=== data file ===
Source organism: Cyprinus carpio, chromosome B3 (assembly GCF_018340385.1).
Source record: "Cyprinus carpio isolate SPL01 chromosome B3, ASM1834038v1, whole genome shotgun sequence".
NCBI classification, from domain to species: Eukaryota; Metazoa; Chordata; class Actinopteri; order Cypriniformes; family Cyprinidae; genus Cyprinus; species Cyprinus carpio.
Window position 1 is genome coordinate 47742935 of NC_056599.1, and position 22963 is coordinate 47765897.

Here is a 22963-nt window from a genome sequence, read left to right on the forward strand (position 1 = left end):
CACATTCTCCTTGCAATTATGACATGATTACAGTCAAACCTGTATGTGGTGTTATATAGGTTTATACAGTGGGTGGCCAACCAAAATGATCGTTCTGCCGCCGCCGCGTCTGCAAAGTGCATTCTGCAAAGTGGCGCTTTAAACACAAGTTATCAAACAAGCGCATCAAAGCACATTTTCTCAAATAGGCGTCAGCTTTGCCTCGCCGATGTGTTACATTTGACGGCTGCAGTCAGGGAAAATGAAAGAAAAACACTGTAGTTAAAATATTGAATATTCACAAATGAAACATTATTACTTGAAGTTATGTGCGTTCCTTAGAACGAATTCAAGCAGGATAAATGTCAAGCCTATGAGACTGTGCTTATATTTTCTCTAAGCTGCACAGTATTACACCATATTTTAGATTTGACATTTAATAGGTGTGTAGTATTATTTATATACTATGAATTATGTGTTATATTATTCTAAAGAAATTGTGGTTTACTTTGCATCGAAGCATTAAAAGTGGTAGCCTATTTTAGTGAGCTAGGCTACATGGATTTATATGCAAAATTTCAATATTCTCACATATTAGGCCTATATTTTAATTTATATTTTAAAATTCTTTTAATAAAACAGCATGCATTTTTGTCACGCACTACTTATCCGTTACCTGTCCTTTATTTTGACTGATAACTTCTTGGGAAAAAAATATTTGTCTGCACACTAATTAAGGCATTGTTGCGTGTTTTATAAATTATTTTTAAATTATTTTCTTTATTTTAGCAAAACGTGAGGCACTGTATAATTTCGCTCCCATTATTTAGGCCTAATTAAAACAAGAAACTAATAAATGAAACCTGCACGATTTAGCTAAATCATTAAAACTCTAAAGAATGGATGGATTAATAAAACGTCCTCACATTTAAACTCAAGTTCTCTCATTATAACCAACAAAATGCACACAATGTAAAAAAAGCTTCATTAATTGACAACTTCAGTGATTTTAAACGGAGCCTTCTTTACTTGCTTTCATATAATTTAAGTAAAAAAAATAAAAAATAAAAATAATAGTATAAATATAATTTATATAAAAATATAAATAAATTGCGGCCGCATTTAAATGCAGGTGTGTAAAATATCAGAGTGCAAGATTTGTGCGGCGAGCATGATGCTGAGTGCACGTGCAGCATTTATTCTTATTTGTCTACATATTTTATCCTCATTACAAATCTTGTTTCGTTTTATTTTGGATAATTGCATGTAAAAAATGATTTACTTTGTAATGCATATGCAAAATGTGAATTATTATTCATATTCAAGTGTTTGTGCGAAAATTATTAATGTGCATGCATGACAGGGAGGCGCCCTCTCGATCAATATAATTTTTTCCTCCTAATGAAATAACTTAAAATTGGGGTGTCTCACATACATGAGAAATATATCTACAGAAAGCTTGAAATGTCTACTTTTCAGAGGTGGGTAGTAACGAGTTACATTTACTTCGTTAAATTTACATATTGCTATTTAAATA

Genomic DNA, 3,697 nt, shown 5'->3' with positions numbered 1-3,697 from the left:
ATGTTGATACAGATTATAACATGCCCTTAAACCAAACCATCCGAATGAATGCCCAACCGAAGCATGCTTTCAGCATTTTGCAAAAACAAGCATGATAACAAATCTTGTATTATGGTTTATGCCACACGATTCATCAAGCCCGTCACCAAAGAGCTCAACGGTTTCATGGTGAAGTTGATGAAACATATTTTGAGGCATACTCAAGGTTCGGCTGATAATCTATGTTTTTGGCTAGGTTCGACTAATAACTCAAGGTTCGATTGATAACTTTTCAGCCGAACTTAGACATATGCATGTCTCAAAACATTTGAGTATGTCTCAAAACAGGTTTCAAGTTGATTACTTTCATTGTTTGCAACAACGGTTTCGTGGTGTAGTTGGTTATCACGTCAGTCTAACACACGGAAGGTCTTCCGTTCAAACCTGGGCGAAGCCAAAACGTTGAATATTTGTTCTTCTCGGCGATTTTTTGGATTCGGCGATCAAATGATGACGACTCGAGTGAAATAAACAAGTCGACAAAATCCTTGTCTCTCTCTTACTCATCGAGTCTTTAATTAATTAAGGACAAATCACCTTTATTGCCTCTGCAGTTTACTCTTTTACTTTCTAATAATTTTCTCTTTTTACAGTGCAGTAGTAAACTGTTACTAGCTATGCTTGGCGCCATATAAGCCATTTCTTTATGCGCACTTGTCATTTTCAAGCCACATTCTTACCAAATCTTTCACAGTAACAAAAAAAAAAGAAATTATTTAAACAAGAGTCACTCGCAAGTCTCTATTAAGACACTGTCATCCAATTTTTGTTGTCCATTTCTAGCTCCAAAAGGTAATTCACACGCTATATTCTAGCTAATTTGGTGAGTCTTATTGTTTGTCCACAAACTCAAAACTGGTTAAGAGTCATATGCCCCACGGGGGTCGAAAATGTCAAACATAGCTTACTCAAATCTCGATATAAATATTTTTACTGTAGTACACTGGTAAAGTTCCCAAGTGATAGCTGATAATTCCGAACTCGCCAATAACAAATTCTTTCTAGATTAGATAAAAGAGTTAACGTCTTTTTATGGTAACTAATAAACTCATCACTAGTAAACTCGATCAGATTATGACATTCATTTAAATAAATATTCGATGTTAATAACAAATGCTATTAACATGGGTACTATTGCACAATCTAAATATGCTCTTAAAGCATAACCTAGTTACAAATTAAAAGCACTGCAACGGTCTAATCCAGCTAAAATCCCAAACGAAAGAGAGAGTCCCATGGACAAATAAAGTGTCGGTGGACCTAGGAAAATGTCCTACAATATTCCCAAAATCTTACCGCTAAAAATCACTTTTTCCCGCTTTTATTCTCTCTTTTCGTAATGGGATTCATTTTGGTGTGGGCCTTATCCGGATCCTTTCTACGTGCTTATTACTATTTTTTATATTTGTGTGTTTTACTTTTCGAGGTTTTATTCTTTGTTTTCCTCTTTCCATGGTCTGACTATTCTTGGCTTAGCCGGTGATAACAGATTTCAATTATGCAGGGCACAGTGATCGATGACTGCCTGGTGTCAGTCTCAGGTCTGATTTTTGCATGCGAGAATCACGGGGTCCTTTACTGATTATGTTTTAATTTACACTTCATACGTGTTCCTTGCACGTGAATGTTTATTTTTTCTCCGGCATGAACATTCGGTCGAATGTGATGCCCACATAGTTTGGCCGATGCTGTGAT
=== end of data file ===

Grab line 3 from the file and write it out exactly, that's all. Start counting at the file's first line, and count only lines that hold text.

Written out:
NCBI classification, from domain to species: Eukaryota; Metazoa; Chordata; class Actinopteri; order Cypriniformes; family Cyprinidae; genus Cyprinus; species Cyprinus carpio.